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How to Double the Size of an Investment Firm in a Pandemic

Barry Ritholtz
·2 min read

(Bloomberg Opinion) -- Doubling the size of an investment advisory firm is hard even without a pandemic. But Dave Welling, the chief executive officer of Mercer Advisors and this week’s guest on the Masters in Business podcast, did it. Welling explains how the firm, which has been around for 35 years, began to grow through acquisitions four years ago and kept it up last year. The Denver-based registered investment advisor has 450 employees and manages more than $21 billion.

Welling’s nontraditional career path, which included experience in consulting, private equity and technology, has given him a unique perspective on the financial services business. He explains the process the firm uses to identify, fund and negotiate acquisitions, with part of the secret being the focus on succession planning for small firm owners. Welling notes that deal structures have evolved due to plentiful private-equity capital in an era of very low interest rates. Private investors in RIAs get a steady cash flow, effectively creating a high yielding investment.

We discuss his joining Charles Schwab Corp. in 1997 instead of Amazon.com Inc. Welling didn’t believe the Seattle start up represented the best career path for him, and he has never regretted the decision. We also discuss the lack of diversity in the financial services industry, which Welling describes as “male, pale and stale.” He explains a Mercer Advisor women’s initiative called InvestHERs, which is designed to promote diversity in the advisor industry.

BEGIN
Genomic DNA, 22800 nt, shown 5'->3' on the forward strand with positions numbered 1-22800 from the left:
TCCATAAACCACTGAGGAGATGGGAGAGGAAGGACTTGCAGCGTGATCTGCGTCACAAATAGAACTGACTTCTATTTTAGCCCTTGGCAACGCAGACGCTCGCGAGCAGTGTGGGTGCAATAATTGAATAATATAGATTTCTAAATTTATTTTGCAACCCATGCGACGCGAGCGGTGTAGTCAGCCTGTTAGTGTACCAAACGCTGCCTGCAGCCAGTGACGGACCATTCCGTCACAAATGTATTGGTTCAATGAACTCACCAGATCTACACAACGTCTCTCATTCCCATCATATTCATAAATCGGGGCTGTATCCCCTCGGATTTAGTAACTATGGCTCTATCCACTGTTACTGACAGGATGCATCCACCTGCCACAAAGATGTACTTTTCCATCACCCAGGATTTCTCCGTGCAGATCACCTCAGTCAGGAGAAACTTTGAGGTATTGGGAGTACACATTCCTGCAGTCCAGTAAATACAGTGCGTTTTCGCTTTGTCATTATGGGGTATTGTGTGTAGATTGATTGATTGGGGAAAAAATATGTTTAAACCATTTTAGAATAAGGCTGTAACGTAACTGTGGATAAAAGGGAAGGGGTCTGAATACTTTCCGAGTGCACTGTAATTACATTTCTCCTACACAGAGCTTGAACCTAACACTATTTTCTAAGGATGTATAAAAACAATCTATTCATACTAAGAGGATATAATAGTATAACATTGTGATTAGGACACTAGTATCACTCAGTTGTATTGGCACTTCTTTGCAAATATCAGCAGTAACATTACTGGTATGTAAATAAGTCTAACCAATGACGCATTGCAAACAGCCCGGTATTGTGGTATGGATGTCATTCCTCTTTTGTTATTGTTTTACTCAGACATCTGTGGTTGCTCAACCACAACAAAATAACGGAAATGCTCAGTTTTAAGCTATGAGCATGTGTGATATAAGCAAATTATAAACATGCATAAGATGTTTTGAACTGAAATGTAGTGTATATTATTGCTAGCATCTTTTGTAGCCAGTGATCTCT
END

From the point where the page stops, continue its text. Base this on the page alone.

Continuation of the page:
A list of his favorite books are here; A transcript of our conversation is available here.

You can stream and download our full conversation, including the podcast extras on iTunes, Spotify, Stitcher, Google, Bloomberg, and Acast. All of our earlier podcasts on your favorite pod hosts can be found here.

Be sure to check out our Masters in Business next week with Sébastien Page, the head of T. Rowe Price Group’s Multi-Asset Division, which manages about $363.5 billion. The firm has about $1.31 trillion in overall assets under management.

This column does not necessarily reflect the opinion of the editorial board or Bloomberg LP and its owners.

Barry Ritholtz is a Bloomberg Opinion columnist. He is chairman and chief investment officer of Ritholtz Wealth Management, and was previously chief market strategist at Maxim Group. He is the author of “Bailout Nation.”

For more articles like this, please visit us at bloomberg.com/opinion

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